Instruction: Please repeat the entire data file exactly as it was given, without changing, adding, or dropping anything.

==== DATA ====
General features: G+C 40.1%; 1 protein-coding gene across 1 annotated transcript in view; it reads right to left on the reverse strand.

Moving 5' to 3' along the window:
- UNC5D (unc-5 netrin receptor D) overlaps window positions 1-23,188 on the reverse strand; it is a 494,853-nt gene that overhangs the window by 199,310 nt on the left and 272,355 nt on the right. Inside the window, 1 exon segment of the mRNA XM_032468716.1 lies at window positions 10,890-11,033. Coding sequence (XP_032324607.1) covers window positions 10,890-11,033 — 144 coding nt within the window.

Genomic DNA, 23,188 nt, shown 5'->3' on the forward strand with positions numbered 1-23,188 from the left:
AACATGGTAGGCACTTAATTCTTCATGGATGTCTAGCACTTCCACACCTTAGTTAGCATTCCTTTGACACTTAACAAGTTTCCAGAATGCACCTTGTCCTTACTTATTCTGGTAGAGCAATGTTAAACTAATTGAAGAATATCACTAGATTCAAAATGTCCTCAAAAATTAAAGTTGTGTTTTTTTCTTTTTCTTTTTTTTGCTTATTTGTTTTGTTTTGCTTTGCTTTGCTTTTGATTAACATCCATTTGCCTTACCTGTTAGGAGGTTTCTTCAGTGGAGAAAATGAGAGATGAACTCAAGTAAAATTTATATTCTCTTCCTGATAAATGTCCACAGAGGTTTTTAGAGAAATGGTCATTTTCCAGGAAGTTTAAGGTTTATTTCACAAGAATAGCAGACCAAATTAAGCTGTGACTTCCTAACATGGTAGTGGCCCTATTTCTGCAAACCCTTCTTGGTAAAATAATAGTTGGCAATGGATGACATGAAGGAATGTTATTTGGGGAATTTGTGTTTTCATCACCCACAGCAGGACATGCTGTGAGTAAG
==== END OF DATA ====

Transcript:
General features: G+C 40.1%; 1 protein-coding gene across 1 annotated transcript in view; it reads right to left on the reverse strand.

Moving 5' to 3' along the window:
- UNC5D (unc-5 netrin receptor D) overlaps window positions 1-23,188 on the reverse strand; it is a 494,853-nt gene that overhangs the window by 199,310 nt on the left and 272,355 nt on the right. Inside the window, 1 exon segment of the mRNA XM_032468716.1 lies at window positions 10,890-11,033. Coding sequence (XP_032324607.1) covers window positions 10,890-11,033 — 144 coding nt within the window.

Genomic DNA, 23,188 nt, shown 5'->3' on the forward strand with positions numbered 1-23,188 from the left:
AACATGGTAGGCACTTAATTCTTCATGGATGTCTAGCACTTCCACACCTTAGTTAGCATTCCTTTGACACTTAACAAGTTTCCAGAATGCACCTTGTCCTTACTTATTCTGGTAGAGCAATGTTAAACTAATTGAAGAATATCACTAGATTCAAAATGTCCTCAAAAATTAAAGTTGTGTTTTTTTCTTTTTCTTTTTTTTGCTTATTTGTTTTGTTTTGCTTTGCTTTGCTTTTGATTAACATCCATTTGCCTTACCTGTTAGGAGGTTTCTTCAGTGGAGAAAATGAGAGATGAACTCAAGTAAAATTTATATTCTCTTCCTGATAAATGTCCACAGAGGTTTTTAGAGAAATGGTCATTTTCCAGGAAGTTTAAGGTTTATTTCACAAGAATAGCAGACCAAATTAAGCTGTGACTTCCTAACATGGTAGTGGCCCTATTTCTGCAAACCCTTCTTGGTAAAATAATAGTTGGCAATGGATGACATGAAGGAATGTTATTTGGGGAATTTGTGTTTTCATCACCCACAGCAGGACATGCTGTGAGTAAG